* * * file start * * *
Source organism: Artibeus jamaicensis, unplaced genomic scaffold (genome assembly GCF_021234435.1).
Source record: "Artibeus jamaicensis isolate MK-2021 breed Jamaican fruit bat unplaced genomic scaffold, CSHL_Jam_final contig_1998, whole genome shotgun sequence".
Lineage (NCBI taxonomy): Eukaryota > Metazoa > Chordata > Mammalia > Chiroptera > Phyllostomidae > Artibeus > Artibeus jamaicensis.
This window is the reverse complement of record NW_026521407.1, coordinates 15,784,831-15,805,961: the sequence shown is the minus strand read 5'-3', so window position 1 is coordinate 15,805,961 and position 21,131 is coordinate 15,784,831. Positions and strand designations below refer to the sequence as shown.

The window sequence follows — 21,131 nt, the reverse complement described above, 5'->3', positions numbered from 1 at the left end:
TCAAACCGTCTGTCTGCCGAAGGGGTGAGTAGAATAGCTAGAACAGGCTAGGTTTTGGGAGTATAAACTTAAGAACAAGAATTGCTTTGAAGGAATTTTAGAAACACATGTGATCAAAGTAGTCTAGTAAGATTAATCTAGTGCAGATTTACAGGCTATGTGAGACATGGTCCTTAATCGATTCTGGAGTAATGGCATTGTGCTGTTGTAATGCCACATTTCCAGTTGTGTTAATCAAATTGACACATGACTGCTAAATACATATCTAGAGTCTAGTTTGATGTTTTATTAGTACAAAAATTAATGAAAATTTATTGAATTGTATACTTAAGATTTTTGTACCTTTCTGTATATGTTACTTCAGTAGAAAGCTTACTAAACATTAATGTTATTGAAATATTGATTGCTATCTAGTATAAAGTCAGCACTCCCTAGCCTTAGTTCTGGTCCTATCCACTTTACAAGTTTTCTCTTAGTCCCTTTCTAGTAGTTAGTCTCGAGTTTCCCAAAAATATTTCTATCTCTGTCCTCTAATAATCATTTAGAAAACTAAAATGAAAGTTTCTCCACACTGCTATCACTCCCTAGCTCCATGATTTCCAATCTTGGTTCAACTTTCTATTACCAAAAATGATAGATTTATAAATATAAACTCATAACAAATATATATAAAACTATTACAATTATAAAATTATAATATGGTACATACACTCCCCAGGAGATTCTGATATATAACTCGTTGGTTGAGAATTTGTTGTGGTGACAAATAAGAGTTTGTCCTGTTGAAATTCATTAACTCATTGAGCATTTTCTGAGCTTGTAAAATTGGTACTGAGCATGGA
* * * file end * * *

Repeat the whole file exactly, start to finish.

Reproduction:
Source organism: Artibeus jamaicensis, unplaced genomic scaffold (genome assembly GCF_021234435.1).
Source record: "Artibeus jamaicensis isolate MK-2021 breed Jamaican fruit bat unplaced genomic scaffold, CSHL_Jam_final contig_1998, whole genome shotgun sequence".
Lineage (NCBI taxonomy): Eukaryota > Metazoa > Chordata > Mammalia > Chiroptera > Phyllostomidae > Artibeus > Artibeus jamaicensis.
This window is the reverse complement of record NW_026521407.1, coordinates 15,784,831-15,805,961: the sequence shown is the minus strand read 5'-3', so window position 1 is coordinate 15,805,961 and position 21,131 is coordinate 15,784,831. Positions and strand designations below refer to the sequence as shown.

The window sequence follows — 21,131 nt, the reverse complement described above, 5'->3', positions numbered from 1 at the left end:
TCAAACCGTCTGTCTGCCGAAGGGGTGAGTAGAATAGCTAGAACAGGCTAGGTTTTGGGAGTATAAACTTAAGAACAAGAATTGCTTTGAAGGAATTTTAGAAACACATGTGATCAAAGTAGTCTAGTAAGATTAATCTAGTGCAGATTTACAGGCTATGTGAGACATGGTCCTTAATCGATTCTGGAGTAATGGCATTGTGCTGTTGTAATGCCACATTTCCAGTTGTGTTAATCAAATTGACACATGACTGCTAAATACATATCTAGAGTCTAGTTTGATGTTTTATTAGTACAAAAATTAATGAAAATTTATTGAATTGTATACTTAAGATTTTTGTACCTTTCTGTATATGTTACTTCAGTAGAAAGCTTACTAAACATTAATGTTATTGAAATATTGATTGCTATCTAGTATAAAGTCAGCACTCCCTAGCCTTAGTTCTGGTCCTATCCACTTTACAAGTTTTCTCTTAGTCCCTTTCTAGTAGTTAGTCTCGAGTTTCCCAAAAATATTTCTATCTCTGTCCTCTAATAATCATTTAGAAAACTAAAATGAAAGTTTCTCCACACTGCTATCACTCCCTAGCTCCATGATTTCCAATCTTGGTTCAACTTTCTATTACCAAAAATGATAGATTTATAAATATAAACTCATAACAAATATATATAAAACTATTACAATTATAAAATTATAATATGGTACATACACTCCCCAGGAGATTCTGATATATAACTCGTTGGTTGAGAATTTGTTGTGGTGACAAATAAGAGTTTGTCCTGTTGAAATTCATTAACTCATTGAGCATTTTCTGAGCTTGTAAAATTGGTACTGAGCATGGA